Database Tech Making OS's Obsolete: What's That Mean?

In a few places now, I’ve read statements to the effect that advances in database techniques/technology have made it possible to seriously improve the way that operating systems operate, and that the next gen after the next gen will be based on these new ideas.

What does this mean? What do database technologies have to do with operating systems?


The presenting face of an OS is the management of the files (which include executable files, or applications, or programs if you prefer). Where they are within the volume & folder hierarchy, when they were created or modified, what size are they, and oh would you like to open/launch it?

Behind the scenes, the OS is comparing you (via your login account) to a table of actions and elements in order to determine whether you should be allowed to do certain things or which of a set of variable behaviors and appearances is appropriate to render or enable in this or that situation.

I could do all that in FileMaker Pro (albeit slowly and inefficiently, it’s way too high-level of a language for such a task). It’s all just databsase functionality, really.

Most current operating systems have, until somewhat recently, been rather clumsy and inefficient when it comes to managing files and resources for the user. A database would not be limited to displaying a “browse” view of files only within their actual folders — you could do a “Find” (or “Query” for you SQL types) and the results window would behave as if it were a folder or directory containing items, even though the real locations of those items might vary all over the place.

The modern OS gives you that kind of database functionality. From the “Results” screen you can rename files, move them to another location, toss 'em in the trash, apply a parameter (label, comment, association with a certain application, permissions restriction set, etc), and so on. And instead of some search engine having to crank up and go LOOK for files and resources that match the parameters you entered, the modern OS has it all indexed, so the moment you specify, the results are “JUST THERE”, bang. Easy as opening your Macintosh HD or C drive.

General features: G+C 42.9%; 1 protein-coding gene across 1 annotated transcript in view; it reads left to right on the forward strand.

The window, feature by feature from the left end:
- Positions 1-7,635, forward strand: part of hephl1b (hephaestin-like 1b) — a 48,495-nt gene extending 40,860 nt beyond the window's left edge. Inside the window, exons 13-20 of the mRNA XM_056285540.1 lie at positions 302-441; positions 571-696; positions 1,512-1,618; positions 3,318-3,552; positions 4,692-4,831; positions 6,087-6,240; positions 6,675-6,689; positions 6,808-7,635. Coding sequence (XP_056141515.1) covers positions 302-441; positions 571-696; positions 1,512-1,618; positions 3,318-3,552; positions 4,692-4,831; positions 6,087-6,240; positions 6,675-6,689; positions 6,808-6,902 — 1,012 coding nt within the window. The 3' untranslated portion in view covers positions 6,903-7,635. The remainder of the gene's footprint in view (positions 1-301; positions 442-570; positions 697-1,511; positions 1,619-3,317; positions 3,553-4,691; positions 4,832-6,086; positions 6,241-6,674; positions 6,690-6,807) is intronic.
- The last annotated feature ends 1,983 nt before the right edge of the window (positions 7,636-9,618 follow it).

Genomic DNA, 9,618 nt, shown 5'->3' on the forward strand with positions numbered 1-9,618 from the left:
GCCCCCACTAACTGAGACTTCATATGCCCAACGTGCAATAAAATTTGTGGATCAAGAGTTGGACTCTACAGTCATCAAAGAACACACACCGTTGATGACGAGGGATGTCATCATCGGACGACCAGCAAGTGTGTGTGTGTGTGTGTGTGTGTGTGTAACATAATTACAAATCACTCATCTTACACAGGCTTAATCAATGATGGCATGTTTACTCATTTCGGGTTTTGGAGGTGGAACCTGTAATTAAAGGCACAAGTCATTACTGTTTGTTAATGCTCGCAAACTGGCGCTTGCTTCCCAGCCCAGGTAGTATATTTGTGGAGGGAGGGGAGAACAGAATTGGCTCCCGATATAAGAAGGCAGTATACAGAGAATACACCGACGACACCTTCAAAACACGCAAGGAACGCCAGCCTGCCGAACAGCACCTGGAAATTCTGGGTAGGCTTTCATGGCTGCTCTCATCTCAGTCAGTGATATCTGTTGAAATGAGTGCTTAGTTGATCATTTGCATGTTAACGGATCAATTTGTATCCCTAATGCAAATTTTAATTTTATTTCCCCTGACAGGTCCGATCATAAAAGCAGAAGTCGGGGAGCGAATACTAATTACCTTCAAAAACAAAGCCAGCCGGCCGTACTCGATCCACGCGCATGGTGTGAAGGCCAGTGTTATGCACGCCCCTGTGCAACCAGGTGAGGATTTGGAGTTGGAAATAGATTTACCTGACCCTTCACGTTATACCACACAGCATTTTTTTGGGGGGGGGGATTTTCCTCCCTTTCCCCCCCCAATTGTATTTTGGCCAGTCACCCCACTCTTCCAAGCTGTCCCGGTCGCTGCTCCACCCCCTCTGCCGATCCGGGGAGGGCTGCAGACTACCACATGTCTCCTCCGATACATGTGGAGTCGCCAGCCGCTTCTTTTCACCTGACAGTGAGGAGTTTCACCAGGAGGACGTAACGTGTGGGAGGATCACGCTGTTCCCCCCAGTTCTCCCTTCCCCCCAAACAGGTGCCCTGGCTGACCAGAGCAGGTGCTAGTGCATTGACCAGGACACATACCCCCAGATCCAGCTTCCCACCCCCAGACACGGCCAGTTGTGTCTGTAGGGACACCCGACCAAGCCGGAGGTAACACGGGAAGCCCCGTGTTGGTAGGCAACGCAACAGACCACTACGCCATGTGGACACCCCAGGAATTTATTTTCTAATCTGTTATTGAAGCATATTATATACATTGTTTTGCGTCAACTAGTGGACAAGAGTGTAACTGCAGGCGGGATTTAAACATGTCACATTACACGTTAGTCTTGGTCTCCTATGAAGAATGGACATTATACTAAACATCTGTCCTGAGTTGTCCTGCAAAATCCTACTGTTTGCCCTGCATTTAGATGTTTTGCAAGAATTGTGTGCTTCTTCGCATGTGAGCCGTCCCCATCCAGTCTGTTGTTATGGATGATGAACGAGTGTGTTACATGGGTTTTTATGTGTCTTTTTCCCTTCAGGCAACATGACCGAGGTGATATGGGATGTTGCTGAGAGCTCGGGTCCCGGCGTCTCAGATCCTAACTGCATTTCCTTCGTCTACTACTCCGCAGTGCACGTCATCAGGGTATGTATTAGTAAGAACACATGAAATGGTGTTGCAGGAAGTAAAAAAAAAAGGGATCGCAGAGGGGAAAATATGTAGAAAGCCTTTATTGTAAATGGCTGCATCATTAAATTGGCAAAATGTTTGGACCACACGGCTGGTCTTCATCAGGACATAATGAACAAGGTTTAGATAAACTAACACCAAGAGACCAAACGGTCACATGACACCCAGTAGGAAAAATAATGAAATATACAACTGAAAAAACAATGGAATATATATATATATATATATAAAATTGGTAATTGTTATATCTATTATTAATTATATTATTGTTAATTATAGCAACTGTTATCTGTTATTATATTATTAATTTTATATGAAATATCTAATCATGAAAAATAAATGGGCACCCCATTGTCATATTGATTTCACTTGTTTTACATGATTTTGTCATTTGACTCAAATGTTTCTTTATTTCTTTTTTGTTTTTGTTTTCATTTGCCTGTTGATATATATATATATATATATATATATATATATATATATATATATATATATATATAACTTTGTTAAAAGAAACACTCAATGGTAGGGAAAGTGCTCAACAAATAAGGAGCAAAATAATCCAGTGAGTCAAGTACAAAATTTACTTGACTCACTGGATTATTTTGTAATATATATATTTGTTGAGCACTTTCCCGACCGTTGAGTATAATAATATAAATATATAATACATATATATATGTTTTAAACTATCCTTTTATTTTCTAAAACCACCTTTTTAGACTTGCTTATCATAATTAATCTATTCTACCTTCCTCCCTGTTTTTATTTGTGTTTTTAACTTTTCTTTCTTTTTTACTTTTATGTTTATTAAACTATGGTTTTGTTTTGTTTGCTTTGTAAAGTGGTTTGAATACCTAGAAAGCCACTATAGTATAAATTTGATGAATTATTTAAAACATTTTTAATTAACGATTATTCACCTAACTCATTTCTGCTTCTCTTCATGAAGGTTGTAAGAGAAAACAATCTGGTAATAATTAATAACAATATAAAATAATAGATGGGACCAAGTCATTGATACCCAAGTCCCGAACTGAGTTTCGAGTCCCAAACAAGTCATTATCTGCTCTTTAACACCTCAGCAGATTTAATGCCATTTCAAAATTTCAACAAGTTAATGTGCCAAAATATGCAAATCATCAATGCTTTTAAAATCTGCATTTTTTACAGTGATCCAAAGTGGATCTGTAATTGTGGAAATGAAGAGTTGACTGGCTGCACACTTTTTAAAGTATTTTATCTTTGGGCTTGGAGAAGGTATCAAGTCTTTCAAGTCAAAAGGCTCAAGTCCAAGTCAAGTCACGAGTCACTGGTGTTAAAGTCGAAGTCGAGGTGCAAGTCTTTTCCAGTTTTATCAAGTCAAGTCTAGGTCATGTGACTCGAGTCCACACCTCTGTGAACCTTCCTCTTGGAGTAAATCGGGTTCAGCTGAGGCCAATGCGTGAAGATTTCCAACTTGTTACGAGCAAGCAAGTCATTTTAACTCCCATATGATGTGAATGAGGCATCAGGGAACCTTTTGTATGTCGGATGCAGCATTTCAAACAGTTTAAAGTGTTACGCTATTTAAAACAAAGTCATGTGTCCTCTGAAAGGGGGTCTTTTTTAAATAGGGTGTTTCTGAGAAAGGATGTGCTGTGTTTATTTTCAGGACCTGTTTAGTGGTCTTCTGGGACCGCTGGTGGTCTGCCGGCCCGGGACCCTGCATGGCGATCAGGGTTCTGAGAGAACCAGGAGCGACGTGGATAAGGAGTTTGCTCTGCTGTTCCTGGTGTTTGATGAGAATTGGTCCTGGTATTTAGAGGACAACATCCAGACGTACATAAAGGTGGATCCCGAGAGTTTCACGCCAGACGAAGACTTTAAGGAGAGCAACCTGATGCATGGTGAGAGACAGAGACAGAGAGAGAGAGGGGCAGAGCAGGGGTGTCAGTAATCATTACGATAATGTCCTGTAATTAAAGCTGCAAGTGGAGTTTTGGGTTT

Perhaps what was being referred to was WinFS, a file system with relational DB capabilities. It’s death is mentioned in this blog from Infoworld.
There are lots of things OS’s do beyond file management, so I think a db making an OS obsolete is a bit much.

On the other hand, if by OS someone means the GUI that the average user sees, then we could say a browser, or a database system, or anything else of the type replaces the OS, since the user interacts with that app only. This isn’t new - I knew someone who basically did everything in emacs, and hardly ever used the UNIX command line.

What they’re probably talking about is an abstraction layer between the user and the file system so that they aren’t limited to viewing the directory tree, but can query their files as if they were in a relational DB.

At most, they’re going to make traditional file systems obsolete. An OS is far more than just a file heirarchy. I haven’t done much reading in this area, but I find it more likely that the database will just be another layer on top of a traditional file system, rather than an actual replacement. That already exists in a limited form in Mac OS, for one, and I’m sure that there’s some crazy Linux database filesystem implementation that goes whole hog and stores everything in a database and scripts file operations as SQL commands. Or something.

BeOS used to use a RDBMS as their file system in the initial versions. The later changed to using a more traditional file system in order to be compatible with foreign file systems. Personally, I never understood the utility of being able to query my file system. I understand what the possibilities are, but I have never had occasion to do anything like that. The simple file search that exists now is all I have ever needed. The other capabilities aren’t very compelling for me.


I’d like to be able to store more metadata with files - when they were created, why they were created, what application they’re supposed to work with, where I downloaded it from, etc.

Think about what kinds of attributes your files have - music files have encoding, artist, genre, album, etc. At work I have files of different types, belonging to different projects, created and updated by different co-workers. At different times for different purposes I’d like to work on different subsets of these files; a DB based filesystem is meant to help that.

Here’s a link to DBFS, a close project for KDE.